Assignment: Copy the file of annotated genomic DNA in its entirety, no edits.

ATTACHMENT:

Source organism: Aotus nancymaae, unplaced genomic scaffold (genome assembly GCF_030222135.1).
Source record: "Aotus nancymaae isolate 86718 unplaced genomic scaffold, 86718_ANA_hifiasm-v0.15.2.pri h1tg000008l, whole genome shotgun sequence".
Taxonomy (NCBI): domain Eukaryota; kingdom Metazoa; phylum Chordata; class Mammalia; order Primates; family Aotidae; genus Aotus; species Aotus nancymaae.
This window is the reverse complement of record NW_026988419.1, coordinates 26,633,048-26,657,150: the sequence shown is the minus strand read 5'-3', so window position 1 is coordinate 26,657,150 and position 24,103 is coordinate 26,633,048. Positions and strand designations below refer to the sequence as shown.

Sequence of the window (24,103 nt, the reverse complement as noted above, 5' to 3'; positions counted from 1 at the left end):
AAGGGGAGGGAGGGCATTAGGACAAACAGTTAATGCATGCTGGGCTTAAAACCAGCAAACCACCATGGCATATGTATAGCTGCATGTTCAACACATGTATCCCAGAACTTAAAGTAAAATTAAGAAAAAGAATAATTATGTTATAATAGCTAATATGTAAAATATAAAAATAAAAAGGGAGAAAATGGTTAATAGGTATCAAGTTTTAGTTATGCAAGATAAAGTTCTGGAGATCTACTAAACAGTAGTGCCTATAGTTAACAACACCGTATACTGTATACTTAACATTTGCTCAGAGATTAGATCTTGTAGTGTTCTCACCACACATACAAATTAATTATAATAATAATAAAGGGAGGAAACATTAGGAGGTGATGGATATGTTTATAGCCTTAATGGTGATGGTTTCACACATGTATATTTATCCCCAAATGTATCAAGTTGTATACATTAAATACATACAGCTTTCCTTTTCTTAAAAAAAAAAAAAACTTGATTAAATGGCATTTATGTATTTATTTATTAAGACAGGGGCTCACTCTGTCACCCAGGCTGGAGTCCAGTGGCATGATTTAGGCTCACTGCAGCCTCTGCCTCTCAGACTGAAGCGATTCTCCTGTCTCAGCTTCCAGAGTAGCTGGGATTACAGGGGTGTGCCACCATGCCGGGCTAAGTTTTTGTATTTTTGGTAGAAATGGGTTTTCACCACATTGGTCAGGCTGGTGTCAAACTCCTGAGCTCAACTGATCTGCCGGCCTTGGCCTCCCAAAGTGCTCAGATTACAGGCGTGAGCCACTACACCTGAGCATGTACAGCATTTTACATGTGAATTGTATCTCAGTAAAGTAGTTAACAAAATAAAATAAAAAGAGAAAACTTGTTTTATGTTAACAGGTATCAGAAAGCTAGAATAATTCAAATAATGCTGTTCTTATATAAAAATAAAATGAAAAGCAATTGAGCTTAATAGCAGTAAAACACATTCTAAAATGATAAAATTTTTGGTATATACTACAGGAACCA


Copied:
Source organism: Aotus nancymaae, unplaced genomic scaffold (genome assembly GCF_030222135.1).
Source record: "Aotus nancymaae isolate 86718 unplaced genomic scaffold, 86718_ANA_hifiasm-v0.15.2.pri h1tg000008l, whole genome shotgun sequence".
Taxonomy (NCBI): domain Eukaryota; kingdom Metazoa; phylum Chordata; class Mammalia; order Primates; family Aotidae; genus Aotus; species Aotus nancymaae.
This window is the reverse complement of record NW_026988419.1, coordinates 26,633,048-26,657,150: the sequence shown is the minus strand read 5'-3', so window position 1 is coordinate 26,657,150 and position 24,103 is coordinate 26,633,048. Positions and strand designations below refer to the sequence as shown.

Sequence of the window (24,103 nt, the reverse complement as noted above, 5' to 3'; positions counted from 1 at the left end):
AAGGGGAGGGAGGGCATTAGGACAAACAGTTAATGCATGCTGGGCTTAAAACCAGCAAACCACCATGGCATATGTATAGCTGCATGTTCAACACATGTATCCCAGAACTTAAAGTAAAATTAAGAAAAAGAATAATTATGTTATAATAGCTAATATGTAAAATATAAAAATAAAAAGGGAGAAAATGGTTAATAGGTATCAAGTTTTAGTTATGCAAGATAAAGTTCTGGAGATCTACTAAACAGTAGTGCCTATAGTTAACAACACCGTATACTGTATACTTAACATTTGCTCAGAGATTAGATCTTGTAGTGTTCTCACCACACATACAAATTAATTATAATAATAATAAAGGGAGGAAACATTAGGAGGTGATGGATATGTTTATAGCCTTAATGGTGATGGTTTCACACATGTATATTTATCCCCAAATGTATCAAGTTGTATACATTAAATACATACAGCTTTCCTTTTCTTAAAAAAAAAAAAAACTTGATTAAATGGCATTTATGTATTTATTTATTAAGACAGGGGCTCACTCTGTCACCCAGGCTGGAGTCCAGTGGCATGATTTAGGCTCACTGCAGCCTCTGCCTCTCAGACTGAAGCGATTCTCCTGTCTCAGCTTCCAGAGTAGCTGGGATTACAGGGGTGTGCCACCATGCCGGGCTAAGTTTTTGTATTTTTGGTAGAAATGGGTTTTCACCACATTGGTCAGGCTGGTGTCAAACTCCTGAGCTCAACTGATCTGCCGGCCTTGGCCTCCCAAAGTGCTCAGATTACAGGCGTGAGCCACTACACCTGAGCATGTACAGCATTTTACATGTGAATTGTATCTCAGTAAAGTAGTTAACAAAATAAAATAAAAAGAGAAAACTTGTTTTATGTTAACAGGTATCAGAAAGCTAGAATAATTCAAATAATGCTGTTCTTATATAAAAATAAAATGAAAAGCAATTGAGCTTAATAGCAGTAAAACACATTCTAAAATGATAAAATTTTTGGTATATACTACAGGAACCA